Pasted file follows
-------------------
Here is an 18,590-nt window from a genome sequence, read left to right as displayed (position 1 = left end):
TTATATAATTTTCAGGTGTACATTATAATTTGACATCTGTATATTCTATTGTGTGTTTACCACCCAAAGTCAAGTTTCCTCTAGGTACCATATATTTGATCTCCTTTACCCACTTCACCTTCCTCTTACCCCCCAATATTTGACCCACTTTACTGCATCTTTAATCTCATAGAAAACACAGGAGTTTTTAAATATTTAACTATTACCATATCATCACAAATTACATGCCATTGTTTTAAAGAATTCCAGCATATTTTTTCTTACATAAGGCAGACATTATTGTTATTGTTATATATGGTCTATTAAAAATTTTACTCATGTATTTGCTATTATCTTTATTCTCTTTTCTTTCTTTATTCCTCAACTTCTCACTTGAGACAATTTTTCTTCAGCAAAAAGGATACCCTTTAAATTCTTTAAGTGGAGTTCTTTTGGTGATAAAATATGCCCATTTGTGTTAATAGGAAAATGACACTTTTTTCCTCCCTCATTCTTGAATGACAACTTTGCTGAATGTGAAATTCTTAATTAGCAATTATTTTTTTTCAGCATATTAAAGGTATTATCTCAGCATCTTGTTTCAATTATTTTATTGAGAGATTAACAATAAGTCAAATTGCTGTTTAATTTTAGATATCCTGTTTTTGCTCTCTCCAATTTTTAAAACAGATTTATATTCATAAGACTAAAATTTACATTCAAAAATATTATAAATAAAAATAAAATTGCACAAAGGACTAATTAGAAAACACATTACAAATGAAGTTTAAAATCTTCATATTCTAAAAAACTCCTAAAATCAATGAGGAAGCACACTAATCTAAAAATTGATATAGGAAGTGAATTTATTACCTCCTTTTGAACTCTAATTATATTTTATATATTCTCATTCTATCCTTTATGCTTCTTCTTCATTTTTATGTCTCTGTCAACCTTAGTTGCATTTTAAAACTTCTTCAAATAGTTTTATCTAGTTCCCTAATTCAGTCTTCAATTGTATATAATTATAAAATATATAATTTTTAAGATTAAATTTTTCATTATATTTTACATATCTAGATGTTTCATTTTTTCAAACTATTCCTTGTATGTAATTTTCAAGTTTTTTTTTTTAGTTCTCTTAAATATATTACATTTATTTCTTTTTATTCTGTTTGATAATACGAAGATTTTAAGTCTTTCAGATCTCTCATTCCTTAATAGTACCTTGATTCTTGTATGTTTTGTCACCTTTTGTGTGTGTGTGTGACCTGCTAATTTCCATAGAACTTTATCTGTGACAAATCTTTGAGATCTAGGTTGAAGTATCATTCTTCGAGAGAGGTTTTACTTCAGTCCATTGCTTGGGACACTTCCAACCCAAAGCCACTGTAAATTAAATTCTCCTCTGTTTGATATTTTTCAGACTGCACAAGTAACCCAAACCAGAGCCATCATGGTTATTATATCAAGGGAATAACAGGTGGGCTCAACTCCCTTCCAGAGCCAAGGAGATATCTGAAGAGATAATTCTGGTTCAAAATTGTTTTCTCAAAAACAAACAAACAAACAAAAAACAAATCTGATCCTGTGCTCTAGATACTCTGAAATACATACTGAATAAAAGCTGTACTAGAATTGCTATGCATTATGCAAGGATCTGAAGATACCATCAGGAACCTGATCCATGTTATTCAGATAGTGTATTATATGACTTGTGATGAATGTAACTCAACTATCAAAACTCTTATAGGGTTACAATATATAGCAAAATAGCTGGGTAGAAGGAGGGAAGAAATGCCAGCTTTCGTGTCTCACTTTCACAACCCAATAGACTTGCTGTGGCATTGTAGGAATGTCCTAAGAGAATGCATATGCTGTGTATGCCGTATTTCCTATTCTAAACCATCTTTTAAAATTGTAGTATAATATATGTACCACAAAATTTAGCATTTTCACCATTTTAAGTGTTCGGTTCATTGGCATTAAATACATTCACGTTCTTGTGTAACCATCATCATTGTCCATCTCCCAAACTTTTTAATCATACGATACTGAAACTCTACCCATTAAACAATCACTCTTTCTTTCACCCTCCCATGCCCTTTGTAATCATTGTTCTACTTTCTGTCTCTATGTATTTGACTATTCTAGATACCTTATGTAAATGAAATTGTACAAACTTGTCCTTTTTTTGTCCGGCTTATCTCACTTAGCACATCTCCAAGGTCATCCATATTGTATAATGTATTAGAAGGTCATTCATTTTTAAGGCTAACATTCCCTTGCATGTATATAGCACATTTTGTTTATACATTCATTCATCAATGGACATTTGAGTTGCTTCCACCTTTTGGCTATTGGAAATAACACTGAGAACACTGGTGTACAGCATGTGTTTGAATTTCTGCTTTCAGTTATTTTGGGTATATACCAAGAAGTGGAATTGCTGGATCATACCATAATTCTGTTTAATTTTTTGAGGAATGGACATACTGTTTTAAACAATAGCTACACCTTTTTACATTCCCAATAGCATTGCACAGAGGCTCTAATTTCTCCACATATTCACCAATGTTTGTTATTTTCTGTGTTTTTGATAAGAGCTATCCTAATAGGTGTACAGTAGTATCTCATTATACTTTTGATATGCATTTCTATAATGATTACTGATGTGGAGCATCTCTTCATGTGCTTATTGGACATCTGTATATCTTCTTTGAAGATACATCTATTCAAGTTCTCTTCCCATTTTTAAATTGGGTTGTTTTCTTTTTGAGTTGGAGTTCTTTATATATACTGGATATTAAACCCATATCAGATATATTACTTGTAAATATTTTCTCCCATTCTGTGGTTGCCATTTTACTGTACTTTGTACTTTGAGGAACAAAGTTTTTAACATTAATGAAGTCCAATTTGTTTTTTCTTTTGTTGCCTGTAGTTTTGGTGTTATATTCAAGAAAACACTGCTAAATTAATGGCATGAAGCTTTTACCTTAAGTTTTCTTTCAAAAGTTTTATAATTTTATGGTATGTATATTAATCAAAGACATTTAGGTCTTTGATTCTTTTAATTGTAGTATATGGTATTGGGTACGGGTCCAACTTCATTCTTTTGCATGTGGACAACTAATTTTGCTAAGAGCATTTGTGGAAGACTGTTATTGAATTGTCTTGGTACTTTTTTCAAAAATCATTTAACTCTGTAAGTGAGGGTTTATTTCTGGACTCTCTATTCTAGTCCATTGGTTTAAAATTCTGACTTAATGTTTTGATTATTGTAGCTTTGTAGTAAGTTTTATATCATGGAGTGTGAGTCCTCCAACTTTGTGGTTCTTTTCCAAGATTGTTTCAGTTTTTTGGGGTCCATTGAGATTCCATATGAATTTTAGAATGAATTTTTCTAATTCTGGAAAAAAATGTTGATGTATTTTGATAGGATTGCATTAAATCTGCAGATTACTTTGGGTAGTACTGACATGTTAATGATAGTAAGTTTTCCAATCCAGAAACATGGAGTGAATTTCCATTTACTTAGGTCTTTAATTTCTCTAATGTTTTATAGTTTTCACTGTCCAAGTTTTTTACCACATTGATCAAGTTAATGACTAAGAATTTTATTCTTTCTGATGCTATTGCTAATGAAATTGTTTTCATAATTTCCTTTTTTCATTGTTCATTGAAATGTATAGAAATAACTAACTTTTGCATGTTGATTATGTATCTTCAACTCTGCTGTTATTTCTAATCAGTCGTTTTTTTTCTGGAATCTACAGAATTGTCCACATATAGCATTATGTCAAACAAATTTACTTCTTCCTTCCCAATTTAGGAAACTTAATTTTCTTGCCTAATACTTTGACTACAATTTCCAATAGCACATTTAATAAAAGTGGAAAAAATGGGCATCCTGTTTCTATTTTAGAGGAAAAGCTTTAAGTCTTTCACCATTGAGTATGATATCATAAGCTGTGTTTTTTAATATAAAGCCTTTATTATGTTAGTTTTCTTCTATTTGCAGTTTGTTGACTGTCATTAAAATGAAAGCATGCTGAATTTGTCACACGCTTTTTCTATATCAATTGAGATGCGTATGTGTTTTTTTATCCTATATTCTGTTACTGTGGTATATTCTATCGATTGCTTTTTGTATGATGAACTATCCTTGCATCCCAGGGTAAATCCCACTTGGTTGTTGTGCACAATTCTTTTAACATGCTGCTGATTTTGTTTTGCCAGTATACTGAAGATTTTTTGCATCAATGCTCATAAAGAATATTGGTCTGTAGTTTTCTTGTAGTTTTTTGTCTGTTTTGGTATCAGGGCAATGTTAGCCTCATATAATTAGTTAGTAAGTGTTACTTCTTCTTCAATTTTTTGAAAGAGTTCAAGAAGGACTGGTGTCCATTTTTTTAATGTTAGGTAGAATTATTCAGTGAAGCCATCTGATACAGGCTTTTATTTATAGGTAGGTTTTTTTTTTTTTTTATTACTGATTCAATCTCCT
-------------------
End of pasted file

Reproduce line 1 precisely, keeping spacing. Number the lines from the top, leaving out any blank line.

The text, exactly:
Here is an 18,590-nt window from a genome sequence, read left to right as displayed (position 1 = left end):